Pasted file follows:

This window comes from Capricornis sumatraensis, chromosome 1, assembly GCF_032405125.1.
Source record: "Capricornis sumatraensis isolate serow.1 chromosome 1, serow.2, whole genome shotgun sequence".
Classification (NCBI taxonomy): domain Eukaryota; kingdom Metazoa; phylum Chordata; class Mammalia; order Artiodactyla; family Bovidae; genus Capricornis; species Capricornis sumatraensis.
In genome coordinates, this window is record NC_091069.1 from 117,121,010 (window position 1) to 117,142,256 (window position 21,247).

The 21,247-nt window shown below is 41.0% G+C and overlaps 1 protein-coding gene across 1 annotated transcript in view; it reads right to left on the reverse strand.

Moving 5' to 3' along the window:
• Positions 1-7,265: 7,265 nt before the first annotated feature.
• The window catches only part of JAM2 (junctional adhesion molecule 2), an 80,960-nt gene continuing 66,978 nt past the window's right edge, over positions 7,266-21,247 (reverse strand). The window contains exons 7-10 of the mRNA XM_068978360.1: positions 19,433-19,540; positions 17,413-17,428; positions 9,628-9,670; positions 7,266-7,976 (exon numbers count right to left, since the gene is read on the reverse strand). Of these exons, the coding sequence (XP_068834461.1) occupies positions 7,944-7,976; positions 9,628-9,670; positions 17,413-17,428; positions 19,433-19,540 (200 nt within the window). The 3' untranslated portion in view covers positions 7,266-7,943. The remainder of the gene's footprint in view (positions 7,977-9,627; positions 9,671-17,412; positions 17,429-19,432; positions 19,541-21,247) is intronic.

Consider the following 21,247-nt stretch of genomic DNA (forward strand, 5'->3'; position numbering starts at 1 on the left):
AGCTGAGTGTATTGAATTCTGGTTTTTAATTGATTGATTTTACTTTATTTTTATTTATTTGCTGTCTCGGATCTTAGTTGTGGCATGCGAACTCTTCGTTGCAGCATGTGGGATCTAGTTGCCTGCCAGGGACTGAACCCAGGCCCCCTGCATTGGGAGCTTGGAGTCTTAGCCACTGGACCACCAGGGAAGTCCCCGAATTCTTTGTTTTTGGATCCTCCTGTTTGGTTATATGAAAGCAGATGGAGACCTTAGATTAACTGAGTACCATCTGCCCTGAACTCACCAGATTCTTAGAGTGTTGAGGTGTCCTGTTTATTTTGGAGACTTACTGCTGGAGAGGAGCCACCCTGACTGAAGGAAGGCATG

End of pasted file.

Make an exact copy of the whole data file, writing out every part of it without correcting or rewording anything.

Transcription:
This window comes from Capricornis sumatraensis, chromosome 1, assembly GCF_032405125.1.
Source record: "Capricornis sumatraensis isolate serow.1 chromosome 1, serow.2, whole genome shotgun sequence".
Classification (NCBI taxonomy): domain Eukaryota; kingdom Metazoa; phylum Chordata; class Mammalia; order Artiodactyla; family Bovidae; genus Capricornis; species Capricornis sumatraensis.
In genome coordinates, this window is record NC_091069.1 from 117,121,010 (window position 1) to 117,142,256 (window position 21,247).

The 21,247-nt window shown below is 41.0% G+C and overlaps 1 protein-coding gene across 1 annotated transcript in view; it reads right to left on the reverse strand.

Moving 5' to 3' along the window:
• Positions 1-7,265: 7,265 nt before the first annotated feature.
• The window catches only part of JAM2 (junctional adhesion molecule 2), an 80,960-nt gene continuing 66,978 nt past the window's right edge, over positions 7,266-21,247 (reverse strand). The window contains exons 7-10 of the mRNA XM_068978360.1: positions 19,433-19,540; positions 17,413-17,428; positions 9,628-9,670; positions 7,266-7,976 (exon numbers count right to left, since the gene is read on the reverse strand). Of these exons, the coding sequence (XP_068834461.1) occupies positions 7,944-7,976; positions 9,628-9,670; positions 17,413-17,428; positions 19,433-19,540 (200 nt within the window). The 3' untranslated portion in view covers positions 7,266-7,943. The remainder of the gene's footprint in view (positions 7,977-9,627; positions 9,671-17,412; positions 17,429-19,432; positions 19,541-21,247) is intronic.

Consider the following 21,247-nt stretch of genomic DNA (forward strand, 5'->3'; position numbering starts at 1 on the left):
AGCTGAGTGTATTGAATTCTGGTTTTTAATTGATTGATTTTACTTTATTTTTATTTATTTGCTGTCTCGGATCTTAGTTGTGGCATGCGAACTCTTCGTTGCAGCATGTGGGATCTAGTTGCCTGCCAGGGACTGAACCCAGGCCCCCTGCATTGGGAGCTTGGAGTCTTAGCCACTGGACCACCAGGGAAGTCCCCGAATTCTTTGTTTTTGGATCCTCCTGTTTGGTTATATGAAAGCAGATGGAGACCTTAGATTAACTGAGTACCATCTGCCCTGAACTCACCAGATTCTTAGAGTGTTGAGGTGTCCTGTTTATTTTGGAGACTTACTGCTGGAGAGGAGCCACCCTGACTGAAGGAAGGCATG